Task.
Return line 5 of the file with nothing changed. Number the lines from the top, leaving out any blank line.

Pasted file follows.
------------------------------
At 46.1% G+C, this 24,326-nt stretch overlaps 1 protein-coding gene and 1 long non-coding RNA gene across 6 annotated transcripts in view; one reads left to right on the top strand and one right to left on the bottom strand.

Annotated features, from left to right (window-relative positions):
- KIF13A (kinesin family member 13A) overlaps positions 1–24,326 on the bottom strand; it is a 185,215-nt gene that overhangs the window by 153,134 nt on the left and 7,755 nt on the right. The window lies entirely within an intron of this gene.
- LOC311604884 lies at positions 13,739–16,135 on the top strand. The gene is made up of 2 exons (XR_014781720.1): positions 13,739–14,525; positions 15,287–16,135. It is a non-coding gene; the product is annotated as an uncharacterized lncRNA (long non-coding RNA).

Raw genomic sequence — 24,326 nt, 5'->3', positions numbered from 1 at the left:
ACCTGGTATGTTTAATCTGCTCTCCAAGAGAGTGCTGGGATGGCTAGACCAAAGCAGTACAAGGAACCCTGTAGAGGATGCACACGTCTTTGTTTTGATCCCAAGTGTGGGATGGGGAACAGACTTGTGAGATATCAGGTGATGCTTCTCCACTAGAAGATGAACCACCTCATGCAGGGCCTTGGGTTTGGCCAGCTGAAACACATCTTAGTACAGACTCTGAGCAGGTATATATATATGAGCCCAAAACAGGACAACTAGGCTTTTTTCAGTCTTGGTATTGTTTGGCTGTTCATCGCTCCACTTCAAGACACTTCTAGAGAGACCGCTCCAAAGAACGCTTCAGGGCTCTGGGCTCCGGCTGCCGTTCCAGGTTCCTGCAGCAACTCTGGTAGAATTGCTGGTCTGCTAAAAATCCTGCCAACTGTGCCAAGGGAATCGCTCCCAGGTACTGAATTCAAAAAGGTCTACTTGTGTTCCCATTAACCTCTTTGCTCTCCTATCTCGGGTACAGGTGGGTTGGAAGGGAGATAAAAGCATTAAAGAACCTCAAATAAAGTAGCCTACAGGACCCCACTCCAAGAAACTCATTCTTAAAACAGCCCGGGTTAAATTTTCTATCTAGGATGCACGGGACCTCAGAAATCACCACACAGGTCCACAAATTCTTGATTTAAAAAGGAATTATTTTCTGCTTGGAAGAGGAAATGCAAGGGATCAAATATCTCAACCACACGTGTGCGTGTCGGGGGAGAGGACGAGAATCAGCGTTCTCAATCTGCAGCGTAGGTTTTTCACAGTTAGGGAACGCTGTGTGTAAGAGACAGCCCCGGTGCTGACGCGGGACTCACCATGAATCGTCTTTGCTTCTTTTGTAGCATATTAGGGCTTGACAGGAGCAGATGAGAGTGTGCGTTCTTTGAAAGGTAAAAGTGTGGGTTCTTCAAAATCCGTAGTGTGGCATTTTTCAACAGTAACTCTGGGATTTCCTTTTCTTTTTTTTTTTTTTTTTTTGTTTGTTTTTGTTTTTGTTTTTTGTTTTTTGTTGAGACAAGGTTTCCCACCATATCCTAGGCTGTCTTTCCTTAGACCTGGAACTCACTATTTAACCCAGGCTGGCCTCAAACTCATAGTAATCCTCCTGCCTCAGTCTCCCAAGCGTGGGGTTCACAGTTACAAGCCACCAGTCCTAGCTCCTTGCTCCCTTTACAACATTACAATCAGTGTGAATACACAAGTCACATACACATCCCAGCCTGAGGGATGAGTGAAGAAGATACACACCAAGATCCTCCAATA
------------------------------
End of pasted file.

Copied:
Raw genomic sequence — 24,326 nt, 5'->3', positions numbered from 1 at the left: